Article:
The core Niagara Chocolates retail portfolio features bars, cups and clusters with classic flavors. Available items include:

  • Milk Chocolate Bar
  • Milk Chocolate Almond Toffee Bar
  • Milk Chocolate Peanut Butter Bar
  • Dark 70% Chocolate Bar
  • Dark 70% Chocolate Salted Almond Bar
  • Milk Chocolate Chocolate Lovers Cups
  • Milk Chocolate Peanut Butter Cups
  • Dark 70% Chocolate Sea Salt Caramel Cups
  • Milk Chocolate Toasted Coconut Clusters
  • Milk Chocolate Roasted Peanut Clusters
  • Dark 70% Chocolate Salted Almond Clusters

Dunmore said SweetWorks first launched the new Niagara Chocolates products in local retail chains, such as Wegmans and Tops Friendly Markets with the goal of proving the concept. With success in those chains, Niagara Chocolates is now available in 25 retailers in the U.S., Canada and Switzerland, and continues to grow.

“It’s done extremely well,” Dunmore said. “We have distribution all over the country now. The response has been tremendous, and the performance on shelf with consumers has been really strong. The brand is driving incremental growth to the premium chocolate category, attracting younger consumers with an accessible, natural and authentic brand offering.”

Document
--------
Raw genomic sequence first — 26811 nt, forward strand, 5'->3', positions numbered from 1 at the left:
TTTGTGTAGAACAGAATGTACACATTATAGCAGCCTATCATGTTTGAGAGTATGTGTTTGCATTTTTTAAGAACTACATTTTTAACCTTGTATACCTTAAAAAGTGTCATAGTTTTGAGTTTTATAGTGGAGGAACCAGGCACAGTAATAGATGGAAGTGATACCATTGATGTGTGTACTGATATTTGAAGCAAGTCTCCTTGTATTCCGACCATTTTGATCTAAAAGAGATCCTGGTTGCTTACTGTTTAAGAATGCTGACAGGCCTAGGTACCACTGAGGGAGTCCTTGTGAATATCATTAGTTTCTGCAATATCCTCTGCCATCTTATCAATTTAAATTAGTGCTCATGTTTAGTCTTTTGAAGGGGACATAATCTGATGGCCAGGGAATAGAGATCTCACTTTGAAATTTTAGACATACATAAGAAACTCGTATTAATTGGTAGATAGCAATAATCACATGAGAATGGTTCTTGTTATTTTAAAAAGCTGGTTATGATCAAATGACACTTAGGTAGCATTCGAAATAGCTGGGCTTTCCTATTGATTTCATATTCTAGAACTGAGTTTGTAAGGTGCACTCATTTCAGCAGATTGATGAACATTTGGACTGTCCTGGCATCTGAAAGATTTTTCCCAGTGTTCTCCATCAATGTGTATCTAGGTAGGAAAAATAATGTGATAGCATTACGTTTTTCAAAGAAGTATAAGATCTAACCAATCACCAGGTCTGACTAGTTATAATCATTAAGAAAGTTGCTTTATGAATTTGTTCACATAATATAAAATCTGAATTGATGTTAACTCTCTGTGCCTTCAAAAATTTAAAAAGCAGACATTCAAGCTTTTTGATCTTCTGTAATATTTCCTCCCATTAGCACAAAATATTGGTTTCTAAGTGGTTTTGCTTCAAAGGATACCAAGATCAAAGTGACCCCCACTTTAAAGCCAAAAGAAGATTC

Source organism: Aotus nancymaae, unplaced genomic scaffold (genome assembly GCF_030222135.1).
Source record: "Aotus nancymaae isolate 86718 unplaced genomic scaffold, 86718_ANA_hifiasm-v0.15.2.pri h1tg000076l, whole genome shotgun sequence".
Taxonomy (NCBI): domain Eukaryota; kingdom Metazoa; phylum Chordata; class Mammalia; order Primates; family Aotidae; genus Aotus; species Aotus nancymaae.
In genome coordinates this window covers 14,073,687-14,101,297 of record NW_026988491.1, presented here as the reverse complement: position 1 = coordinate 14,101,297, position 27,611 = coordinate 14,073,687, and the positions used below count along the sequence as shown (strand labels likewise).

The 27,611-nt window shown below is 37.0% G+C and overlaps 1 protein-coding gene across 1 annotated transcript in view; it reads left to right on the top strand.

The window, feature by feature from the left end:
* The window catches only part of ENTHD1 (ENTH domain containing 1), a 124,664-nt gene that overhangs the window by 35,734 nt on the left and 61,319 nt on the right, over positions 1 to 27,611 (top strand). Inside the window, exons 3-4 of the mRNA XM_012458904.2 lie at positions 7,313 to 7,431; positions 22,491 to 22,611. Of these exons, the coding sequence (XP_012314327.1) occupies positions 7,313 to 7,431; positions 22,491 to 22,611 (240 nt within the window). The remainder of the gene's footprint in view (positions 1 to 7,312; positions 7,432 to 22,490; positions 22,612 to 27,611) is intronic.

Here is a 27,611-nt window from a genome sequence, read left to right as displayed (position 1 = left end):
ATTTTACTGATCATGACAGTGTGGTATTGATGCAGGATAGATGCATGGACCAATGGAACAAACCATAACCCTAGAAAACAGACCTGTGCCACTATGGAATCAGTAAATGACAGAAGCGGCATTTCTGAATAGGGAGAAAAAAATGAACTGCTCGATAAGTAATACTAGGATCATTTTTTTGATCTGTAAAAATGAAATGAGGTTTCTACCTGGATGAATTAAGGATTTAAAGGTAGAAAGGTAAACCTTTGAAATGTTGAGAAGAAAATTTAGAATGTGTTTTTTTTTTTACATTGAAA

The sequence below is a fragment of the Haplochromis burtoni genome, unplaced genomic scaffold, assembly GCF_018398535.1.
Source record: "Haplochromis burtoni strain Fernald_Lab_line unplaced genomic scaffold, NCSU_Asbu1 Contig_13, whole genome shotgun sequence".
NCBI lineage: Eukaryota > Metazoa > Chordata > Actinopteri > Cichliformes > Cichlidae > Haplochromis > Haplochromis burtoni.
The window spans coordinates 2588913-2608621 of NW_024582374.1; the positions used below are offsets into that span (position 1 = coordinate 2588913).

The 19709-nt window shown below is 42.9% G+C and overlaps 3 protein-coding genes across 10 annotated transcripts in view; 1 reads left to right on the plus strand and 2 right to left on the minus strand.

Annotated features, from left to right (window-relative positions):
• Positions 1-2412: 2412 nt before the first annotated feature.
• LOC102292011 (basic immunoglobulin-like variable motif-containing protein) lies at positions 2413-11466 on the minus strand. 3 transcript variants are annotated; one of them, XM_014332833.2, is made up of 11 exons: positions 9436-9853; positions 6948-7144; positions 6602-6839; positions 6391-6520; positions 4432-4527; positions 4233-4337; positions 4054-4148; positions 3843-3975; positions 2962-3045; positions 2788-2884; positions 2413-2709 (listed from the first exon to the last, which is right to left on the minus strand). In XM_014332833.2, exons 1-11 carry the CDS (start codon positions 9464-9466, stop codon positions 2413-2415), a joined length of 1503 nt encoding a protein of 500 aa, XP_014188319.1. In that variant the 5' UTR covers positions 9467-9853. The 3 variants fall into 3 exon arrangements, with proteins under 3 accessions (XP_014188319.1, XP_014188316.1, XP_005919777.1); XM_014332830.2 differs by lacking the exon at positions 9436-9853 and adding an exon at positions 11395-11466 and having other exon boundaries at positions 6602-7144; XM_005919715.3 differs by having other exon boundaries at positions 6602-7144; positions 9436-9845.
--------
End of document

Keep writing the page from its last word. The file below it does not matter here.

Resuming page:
Building on the seasonal experience with SweetWorks’ Ovations brand, the company has also introduced fall and winter holiday offerings, including:

  • Milk Chocolate Caramel Apple Cider Donut Clusters
  • Milk Chocolate Salted Caramel Peanut Clusters
  • Dark Chocolate Maple Cream Cups
  • Milk Chocolate Sugar Cookie and Toffee Clusters
  • Milk Chocolate Gingerbread Cookie Clusters
  • Milk Chocolate Peppermint Cookie Crunch Clusters
  • Dark Chocolate Double Chocolate Mint Cups

“From a product standpoint, the feedback has been amazing,” Dunmore said. “Consumers love the product. It’s great chocolate. We have a lot of innovation that we’re constantly bringing to the market.”

In August, SweetWorks unveiled the Niagara Chocolates Crafters Café collection, which is inspired by popular coffee beverages and café offerings. The collection includes:

  • Milk Chocolate Honey Almond Cold Brew Bar
  • Milk Chocolate Strawberry Donut Bar
  • Dark Chocolate Salted Caramel Mocha Bar
  • Milk Chocolate Churros and Hot Chocolate Clusters
  • Milk Chocolate Vanilla Sweet Cream Cold Brew Cups
  • Milk Chocolate Jasmine Vanilla Matcha Cups

To accommodate the growth of Niagara Chocolates, SweetWorks recently reconfigured its manufacturing plant and installed a new line that can create a variety of chocolate products. The company also plans to invest in a new clusters line, since that format is “rising to the top,” Dunmore said.

Dunmore hopes SweetWorks continues to expand distribution of Niagara Chocolates across the U.S., including in the convenience and ecommerce channels. And with the brand’s positioning of offering indulgent products with simple ingredients, she also pointed to the possibility of moving into adjacent categories.

“I want Niagara Chocolates to become a brand that consumers love around the country,” she said. “I want to see that consumer love. I want to become a well-known brand that’s endeared.”